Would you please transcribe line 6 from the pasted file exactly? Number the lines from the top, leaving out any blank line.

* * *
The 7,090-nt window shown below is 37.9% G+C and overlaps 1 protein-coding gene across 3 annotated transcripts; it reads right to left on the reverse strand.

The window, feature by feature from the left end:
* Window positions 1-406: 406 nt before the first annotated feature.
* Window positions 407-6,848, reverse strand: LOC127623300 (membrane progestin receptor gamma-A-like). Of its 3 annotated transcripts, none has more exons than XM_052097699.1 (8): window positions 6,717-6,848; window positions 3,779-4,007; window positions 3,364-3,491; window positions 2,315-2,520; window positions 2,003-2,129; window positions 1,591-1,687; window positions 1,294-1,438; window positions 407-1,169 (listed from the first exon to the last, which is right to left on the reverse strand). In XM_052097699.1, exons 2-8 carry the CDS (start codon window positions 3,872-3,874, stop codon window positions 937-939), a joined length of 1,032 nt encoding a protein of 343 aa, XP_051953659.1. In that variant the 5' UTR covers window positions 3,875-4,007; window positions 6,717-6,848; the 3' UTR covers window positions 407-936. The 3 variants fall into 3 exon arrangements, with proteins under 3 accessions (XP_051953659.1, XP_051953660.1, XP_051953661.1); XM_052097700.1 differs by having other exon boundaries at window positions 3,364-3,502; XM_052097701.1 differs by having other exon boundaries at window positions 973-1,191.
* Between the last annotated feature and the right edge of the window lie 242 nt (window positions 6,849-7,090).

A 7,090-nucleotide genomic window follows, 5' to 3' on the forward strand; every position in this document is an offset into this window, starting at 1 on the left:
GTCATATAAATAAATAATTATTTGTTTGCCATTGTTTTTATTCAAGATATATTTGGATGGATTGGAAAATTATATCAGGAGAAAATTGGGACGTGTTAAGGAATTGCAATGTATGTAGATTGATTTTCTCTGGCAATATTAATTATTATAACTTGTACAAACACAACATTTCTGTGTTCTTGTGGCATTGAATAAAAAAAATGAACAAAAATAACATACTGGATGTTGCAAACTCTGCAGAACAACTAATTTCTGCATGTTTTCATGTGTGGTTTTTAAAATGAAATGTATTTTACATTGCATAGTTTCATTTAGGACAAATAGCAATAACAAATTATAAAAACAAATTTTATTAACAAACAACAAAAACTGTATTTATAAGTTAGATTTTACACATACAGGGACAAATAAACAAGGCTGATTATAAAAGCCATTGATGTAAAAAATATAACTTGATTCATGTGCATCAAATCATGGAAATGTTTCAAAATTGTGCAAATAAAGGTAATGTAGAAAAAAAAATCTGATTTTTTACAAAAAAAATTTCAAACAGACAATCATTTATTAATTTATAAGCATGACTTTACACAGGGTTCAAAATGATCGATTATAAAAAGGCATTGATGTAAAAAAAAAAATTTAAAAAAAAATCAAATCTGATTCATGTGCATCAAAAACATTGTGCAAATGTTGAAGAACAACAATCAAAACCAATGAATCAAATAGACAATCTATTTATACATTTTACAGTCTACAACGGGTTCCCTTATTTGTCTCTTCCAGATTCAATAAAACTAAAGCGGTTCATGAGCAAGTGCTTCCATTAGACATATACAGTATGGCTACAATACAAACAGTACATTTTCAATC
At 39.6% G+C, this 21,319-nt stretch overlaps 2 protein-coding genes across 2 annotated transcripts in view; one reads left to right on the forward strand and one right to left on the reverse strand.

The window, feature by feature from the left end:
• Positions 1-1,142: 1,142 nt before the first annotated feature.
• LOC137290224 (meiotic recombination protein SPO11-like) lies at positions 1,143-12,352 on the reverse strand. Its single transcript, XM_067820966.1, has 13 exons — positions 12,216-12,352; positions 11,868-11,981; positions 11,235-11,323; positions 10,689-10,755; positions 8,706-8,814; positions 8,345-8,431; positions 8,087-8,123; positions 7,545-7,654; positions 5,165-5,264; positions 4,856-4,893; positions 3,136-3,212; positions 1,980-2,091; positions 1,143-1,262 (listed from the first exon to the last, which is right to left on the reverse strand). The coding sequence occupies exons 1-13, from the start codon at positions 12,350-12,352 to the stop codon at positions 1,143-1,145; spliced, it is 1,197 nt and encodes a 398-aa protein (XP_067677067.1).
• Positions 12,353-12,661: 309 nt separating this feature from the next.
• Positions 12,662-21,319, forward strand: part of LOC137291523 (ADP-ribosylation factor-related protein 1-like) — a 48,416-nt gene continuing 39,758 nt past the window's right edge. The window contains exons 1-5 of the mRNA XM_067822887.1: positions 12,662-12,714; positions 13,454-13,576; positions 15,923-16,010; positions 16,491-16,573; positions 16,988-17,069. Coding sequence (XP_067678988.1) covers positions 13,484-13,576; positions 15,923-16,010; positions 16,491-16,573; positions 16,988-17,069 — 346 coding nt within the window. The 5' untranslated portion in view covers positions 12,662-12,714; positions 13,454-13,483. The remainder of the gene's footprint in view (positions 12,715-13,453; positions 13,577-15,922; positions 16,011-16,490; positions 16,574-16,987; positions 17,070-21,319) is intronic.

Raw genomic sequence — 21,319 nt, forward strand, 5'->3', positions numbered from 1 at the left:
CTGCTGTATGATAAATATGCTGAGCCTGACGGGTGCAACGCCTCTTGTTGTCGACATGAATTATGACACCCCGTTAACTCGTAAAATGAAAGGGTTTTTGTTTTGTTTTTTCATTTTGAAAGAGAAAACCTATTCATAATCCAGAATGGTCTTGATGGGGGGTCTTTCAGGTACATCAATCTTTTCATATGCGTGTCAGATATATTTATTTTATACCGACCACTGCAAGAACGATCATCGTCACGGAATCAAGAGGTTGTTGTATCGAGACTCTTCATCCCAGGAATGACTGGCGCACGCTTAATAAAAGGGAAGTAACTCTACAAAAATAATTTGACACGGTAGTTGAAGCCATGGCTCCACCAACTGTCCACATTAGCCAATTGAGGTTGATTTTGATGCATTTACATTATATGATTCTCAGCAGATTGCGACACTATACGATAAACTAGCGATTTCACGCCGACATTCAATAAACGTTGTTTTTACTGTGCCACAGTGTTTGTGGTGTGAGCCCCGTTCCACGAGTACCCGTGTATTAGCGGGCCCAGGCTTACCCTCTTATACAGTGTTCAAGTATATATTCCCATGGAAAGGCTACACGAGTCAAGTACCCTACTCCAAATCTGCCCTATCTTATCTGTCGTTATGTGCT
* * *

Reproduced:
A 7,090-nucleotide genomic window follows, 5' to 3' on the forward strand; every position in this document is an offset into this window, starting at 1 on the left: